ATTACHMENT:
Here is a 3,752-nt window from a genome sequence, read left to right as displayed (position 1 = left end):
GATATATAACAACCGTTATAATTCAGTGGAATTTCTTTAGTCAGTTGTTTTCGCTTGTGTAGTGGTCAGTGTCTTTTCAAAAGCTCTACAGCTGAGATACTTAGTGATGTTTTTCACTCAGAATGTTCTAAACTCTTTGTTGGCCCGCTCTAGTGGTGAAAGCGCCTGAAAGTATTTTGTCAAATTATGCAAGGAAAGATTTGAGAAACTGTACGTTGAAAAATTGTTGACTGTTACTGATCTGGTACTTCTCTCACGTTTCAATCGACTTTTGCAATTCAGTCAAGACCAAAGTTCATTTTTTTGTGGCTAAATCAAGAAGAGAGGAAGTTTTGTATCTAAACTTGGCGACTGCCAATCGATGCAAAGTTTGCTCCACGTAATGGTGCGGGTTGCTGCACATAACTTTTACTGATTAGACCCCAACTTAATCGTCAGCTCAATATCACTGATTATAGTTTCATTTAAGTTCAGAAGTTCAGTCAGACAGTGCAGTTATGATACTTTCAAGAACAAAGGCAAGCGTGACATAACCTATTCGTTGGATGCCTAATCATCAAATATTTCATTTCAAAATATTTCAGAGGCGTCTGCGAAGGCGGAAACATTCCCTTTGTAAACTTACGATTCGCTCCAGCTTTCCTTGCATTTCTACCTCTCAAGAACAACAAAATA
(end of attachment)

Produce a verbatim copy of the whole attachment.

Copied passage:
Here is a 3,752-nt window from a genome sequence, read left to right as displayed (position 1 = left end):
GATATATAACAACCGTTATAATTCAGTGGAATTTCTTTAGTCAGTTGTTTTCGCTTGTGTAGTGGTCAGTGTCTTTTCAAAAGCTCTACAGCTGAGATACTTAGTGATGTTTTTCACTCAGAATGTTCTAAACTCTTTGTTGGCCCGCTCTAGTGGTGAAAGCGCCTGAAAGTATTTTGTCAAATTATGCAAGGAAAGATTTGAGAAACTGTACGTTGAAAAATTGTTGACTGTTACTGATCTGGTACTTCTCTCACGTTTCAATCGACTTTTGCAATTCAGTCAAGACCAAAGTTCATTTTTTTGTGGCTAAATCAAGAAGAGAGGAAGTTTTGTATCTAAACTTGGCGACTGCCAATCGATGCAAAGTTTGCTCCACGTAATGGTGCGGGTTGCTGCACATAACTTTTACTGATTAGACCCCAACTTAATCGTCAGCTCAATATCACTGATTATAGTTTCATTTAAGTTCAGAAGTTCAGTCAGACAGTGCAGTTATGATACTTTCAAGAACAAAGGCAAGCGTGACATAACCTATTCGTTGGATGCCTAATCATCAAATATTTCATTTCAAAATATTTCAGAGGCGTCTGCGAAGGCGGAAACATTCCCTTTGTAAACTTACGATTCGCTCCAGCTTTCCTTGCATTTCTACCTCTCAAGAACAACAAAATA